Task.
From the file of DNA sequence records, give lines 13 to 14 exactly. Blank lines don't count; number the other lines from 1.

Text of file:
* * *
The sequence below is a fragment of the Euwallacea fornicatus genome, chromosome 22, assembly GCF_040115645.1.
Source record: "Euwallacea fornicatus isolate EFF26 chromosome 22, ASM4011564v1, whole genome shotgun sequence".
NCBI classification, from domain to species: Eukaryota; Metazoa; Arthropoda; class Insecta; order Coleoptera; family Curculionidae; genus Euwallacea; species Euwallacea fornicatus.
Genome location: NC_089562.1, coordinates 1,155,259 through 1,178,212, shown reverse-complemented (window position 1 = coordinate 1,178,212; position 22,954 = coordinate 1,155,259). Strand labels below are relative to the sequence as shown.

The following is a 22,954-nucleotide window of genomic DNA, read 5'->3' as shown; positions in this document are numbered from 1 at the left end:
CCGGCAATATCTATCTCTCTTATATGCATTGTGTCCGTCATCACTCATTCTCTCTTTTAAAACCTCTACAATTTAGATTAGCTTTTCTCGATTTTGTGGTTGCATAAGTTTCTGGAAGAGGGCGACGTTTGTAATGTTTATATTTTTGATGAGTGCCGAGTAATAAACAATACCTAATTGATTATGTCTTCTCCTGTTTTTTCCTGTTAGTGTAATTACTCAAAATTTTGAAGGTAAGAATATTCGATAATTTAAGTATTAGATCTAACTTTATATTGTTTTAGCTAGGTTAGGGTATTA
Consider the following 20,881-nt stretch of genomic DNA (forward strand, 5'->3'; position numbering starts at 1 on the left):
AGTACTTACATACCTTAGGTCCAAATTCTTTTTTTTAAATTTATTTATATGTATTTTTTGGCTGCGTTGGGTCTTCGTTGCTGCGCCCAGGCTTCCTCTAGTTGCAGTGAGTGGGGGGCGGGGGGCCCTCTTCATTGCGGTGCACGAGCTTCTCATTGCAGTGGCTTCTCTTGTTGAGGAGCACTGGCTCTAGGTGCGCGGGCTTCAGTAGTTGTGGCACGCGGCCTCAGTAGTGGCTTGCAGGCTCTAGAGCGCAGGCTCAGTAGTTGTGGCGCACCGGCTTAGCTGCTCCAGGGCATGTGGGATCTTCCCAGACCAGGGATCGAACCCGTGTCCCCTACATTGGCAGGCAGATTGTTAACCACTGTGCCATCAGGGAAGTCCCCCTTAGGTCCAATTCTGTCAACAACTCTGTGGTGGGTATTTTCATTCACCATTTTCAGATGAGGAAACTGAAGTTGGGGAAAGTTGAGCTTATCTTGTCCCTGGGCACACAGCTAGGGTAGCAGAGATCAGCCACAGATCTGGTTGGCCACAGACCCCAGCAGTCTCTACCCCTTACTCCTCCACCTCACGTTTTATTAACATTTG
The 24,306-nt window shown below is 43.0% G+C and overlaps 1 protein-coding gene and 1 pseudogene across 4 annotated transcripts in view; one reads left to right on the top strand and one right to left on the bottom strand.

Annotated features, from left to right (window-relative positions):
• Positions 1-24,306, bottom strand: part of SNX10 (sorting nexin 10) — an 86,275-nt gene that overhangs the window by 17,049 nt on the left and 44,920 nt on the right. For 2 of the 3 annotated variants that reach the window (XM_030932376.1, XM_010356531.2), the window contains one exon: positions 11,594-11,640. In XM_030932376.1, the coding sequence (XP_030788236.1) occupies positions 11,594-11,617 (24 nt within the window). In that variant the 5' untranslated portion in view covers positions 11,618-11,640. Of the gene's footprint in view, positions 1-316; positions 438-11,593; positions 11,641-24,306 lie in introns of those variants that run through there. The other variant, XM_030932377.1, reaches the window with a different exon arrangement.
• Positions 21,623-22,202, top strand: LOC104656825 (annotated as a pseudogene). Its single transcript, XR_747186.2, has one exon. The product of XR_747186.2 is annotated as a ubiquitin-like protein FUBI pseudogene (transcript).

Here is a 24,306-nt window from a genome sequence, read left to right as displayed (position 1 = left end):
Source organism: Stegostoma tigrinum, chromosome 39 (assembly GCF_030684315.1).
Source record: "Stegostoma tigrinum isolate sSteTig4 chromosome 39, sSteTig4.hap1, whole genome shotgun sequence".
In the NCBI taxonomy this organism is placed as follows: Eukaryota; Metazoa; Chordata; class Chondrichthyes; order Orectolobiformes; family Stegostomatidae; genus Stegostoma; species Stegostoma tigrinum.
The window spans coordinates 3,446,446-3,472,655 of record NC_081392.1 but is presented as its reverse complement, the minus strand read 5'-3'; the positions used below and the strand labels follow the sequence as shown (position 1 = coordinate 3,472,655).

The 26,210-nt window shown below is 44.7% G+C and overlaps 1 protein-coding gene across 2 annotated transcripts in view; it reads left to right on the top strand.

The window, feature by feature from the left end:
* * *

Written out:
Here is a 24,306-nt window from a genome sequence, read left to right as displayed (position 1 = left end):
Source organism: Stegostoma tigrinum, chromosome 39 (assembly GCF_030684315.1).